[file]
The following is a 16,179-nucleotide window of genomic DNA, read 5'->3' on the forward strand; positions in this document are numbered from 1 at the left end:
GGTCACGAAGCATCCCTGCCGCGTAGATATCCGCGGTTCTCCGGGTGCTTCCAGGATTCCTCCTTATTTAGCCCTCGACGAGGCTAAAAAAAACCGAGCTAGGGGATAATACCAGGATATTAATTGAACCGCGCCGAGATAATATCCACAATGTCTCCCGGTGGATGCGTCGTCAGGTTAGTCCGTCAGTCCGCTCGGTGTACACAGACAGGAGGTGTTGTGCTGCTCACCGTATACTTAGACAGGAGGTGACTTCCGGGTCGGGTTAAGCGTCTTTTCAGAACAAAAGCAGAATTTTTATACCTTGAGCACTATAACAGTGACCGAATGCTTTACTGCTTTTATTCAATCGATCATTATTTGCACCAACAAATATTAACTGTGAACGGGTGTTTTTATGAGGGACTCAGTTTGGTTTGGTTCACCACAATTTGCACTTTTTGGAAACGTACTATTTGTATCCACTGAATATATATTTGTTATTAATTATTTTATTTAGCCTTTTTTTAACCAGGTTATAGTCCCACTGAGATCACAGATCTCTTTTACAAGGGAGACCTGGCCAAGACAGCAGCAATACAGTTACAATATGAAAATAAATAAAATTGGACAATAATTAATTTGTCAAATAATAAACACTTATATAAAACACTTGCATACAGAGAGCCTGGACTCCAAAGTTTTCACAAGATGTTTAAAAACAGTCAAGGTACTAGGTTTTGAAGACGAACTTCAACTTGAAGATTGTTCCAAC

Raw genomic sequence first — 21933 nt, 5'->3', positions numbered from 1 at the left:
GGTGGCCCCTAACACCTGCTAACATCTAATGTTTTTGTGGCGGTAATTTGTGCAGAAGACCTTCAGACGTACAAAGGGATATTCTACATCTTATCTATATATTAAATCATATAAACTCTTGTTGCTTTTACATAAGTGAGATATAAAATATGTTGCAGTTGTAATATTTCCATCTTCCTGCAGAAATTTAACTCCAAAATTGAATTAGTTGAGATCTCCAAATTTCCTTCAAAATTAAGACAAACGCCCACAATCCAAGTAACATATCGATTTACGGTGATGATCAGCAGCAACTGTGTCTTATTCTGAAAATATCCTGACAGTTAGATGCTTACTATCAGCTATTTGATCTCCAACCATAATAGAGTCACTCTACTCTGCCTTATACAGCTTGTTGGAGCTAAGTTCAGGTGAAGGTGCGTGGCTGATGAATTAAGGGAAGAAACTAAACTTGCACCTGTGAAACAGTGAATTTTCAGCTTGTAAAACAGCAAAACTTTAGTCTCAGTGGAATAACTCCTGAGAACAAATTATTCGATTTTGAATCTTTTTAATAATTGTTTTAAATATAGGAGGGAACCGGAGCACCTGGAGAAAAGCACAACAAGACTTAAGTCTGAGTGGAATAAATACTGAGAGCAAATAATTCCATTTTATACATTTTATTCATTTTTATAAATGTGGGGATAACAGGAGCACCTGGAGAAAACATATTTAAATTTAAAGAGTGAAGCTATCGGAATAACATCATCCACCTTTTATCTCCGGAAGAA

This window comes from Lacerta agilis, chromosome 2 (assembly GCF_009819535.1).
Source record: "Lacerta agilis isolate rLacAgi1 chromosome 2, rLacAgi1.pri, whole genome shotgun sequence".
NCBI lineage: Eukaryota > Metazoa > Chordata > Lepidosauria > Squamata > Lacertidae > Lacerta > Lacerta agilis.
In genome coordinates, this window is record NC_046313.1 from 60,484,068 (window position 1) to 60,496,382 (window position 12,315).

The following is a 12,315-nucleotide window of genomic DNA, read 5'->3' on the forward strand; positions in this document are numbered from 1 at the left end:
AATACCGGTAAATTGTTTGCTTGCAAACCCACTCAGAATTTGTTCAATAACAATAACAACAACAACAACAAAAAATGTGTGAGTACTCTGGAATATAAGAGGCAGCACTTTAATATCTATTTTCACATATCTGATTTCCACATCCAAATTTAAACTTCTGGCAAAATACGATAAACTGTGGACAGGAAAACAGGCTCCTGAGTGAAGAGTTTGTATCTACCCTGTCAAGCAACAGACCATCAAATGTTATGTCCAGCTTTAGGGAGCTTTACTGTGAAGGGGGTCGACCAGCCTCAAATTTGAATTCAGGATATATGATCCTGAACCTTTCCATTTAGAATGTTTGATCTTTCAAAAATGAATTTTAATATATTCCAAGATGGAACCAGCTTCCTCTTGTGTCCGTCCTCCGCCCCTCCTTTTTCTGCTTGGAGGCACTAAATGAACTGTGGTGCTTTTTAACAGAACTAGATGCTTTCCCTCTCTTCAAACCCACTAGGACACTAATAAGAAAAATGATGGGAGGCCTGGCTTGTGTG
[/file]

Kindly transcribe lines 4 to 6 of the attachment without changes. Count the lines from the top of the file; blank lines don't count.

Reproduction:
GGTGGCCCCTAACACCTGCTAACATCTAATGTTTTTGTGGCGGTAATTTGTGCAGAAGACCTTCAGACGTACAAAGGGATATTCTACATCTTATCTATATATTAAATCATATAAACTCTTGTTGCTTTTACATAAGTGAGATATAAAATATGTTGCAGTTGTAATATTTCCATCTTCCTGCAGAAATTTAACTCCAAAATTGAATTAGTTGAGATCTCCAAATTTCCTTCAAAATTAAGACAAACGCCCACAATCCAAGTAACATATCGATTTACGGTGATGATCAGCAGCAACTGTGTCTTATTCTGAAAATATCCTGACAGTTAGATGCTTACTATCAGCTATTTGATCTCCAACCATAATAGAGTCACTCTACTCTGCCTTATACAGCTTGTTGGAGCTAAGTTCAGGTGAAGGTGCGTGGCTGATGAATTAAGGGAAGAAACTAAACTTGCACCTGTGAAACAGTGAATTTTCAGCTTGTAAAACAGCAAAACTTTAGTCTCAGTGGAATAACTCCTGAGAACAAATTATTCGATTTTGAATCTTTTTAATAATTGTTTTAAATATAGGAGGGAACCGGAGCACCTGGAGAAAAGCACAACAAGACTTAAGTCTGAGTGGAATAAATACTGAGAGCAAATAATTCCATTTTATACATTTTATTCATTTTTATAAATGTGGGGATAACAGGAGCACCTGGAGAAAACATATTTAAATTTAAAGAGTGAAGCTATCGGAATAACATCATCCACCTTTTATCTCCGGAAGAA

This window comes from Lacerta agilis, chromosome 2 (assembly GCF_009819535.1).
Source record: "Lacerta agilis isolate rLacAgi1 chromosome 2, rLacAgi1.pri, whole genome shotgun sequence".